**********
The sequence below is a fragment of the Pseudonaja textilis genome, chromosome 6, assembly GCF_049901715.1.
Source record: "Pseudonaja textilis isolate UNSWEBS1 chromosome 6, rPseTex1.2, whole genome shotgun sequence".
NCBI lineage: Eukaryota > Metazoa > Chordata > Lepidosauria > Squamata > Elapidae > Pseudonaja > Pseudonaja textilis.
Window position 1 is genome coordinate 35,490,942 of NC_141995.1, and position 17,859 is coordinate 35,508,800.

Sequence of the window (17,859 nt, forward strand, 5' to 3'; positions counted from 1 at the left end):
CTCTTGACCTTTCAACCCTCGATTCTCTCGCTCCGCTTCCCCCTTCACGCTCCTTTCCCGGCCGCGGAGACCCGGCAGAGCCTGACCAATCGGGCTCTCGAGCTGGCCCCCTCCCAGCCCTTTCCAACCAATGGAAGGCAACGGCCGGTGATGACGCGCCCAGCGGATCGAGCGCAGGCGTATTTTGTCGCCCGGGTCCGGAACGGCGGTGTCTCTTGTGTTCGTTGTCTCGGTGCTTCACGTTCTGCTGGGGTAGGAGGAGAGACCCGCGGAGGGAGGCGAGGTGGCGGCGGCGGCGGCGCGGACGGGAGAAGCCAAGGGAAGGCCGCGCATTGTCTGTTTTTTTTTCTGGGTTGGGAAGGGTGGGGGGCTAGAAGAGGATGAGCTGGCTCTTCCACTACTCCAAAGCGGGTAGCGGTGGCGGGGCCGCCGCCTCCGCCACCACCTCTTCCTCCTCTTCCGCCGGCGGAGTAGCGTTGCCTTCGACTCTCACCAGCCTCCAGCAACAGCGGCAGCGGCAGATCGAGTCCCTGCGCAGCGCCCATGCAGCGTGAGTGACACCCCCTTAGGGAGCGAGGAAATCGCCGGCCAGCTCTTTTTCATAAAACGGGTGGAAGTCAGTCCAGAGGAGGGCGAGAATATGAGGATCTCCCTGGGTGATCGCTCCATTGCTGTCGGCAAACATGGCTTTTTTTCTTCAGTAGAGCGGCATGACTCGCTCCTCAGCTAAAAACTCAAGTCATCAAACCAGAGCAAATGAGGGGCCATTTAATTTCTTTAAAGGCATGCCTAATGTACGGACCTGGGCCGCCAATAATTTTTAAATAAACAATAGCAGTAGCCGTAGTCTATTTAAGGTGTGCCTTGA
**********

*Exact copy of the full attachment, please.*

The sequence below is a fragment of the Pseudonaja textilis genome, chromosome 6, assembly GCF_049901715.1.
Source record: "Pseudonaja textilis isolate UNSWEBS1 chromosome 6, rPseTex1.2, whole genome shotgun sequence".
NCBI lineage: Eukaryota > Metazoa > Chordata > Lepidosauria > Squamata > Elapidae > Pseudonaja > Pseudonaja textilis.
Window position 1 is genome coordinate 35,490,942 of NC_141995.1, and position 17,859 is coordinate 35,508,800.

Sequence of the window (17,859 nt, forward strand, 5' to 3'; positions counted from 1 at the left end):
CTCTTGACCTTTCAACCCTCGATTCTCTCGCTCCGCTTCCCCCTTCACGCTCCTTTCCCGGCCGCGGAGACCCGGCAGAGCCTGACCAATCGGGCTCTCGAGCTGGCCCCCTCCCAGCCCTTTCCAACCAATGGAAGGCAACGGCCGGTGATGACGCGCCCAGCGGATCGAGCGCAGGCGTATTTTGTCGCCCGGGTCCGGAACGGCGGTGTCTCTTGTGTTCGTTGTCTCGGTGCTTCACGTTCTGCTGGGGTAGGAGGAGAGACCCGCGGAGGGAGGCGAGGTGGCGGCGGCGGCGGCGCGGACGGGAGAAGCCAAGGGAAGGCCGCGCATTGTCTGTTTTTTTTTCTGGGTTGGGAAGGGTGGGGGGCTAGAAGAGGATGAGCTGGCTCTTCCACTACTCCAAAGCGGGTAGCGGTGGCGGGGCCGCCGCCTCCGCCACCACCTCTTCCTCCTCTTCCGCCGGCGGAGTAGCGTTGCCTTCGACTCTCACCAGCCTCCAGCAACAGCGGCAGCGGCAGATCGAGTCCCTGCGCAGCGCCCATGCAGCGTGAGTGACACCCCCTTAGGGAGCGAGGAAATCGCCGGCCAGCTCTTTTTCATAAAACGGGTGGAAGTCAGTCCAGAGGAGGGCGAGAATATGAGGATCTCCCTGGGTGATCGCTCCATTGCTGTCGGCAAACATGGCTTTTTTTCTTCAGTAGAGCGGCATGACTCGCTCCTCAGCTAAAAACTCAAGTCATCAAACCAGAGCAAATGAGGGGCCATTTAATTTCTTTAAAGGCATGCCTAATGTACGGACCTGGGCCGCCAATAATTTTTAAATAAACAATAGCAGTAGCCGTAGTCTATTTAAGGTGTGCCTTGA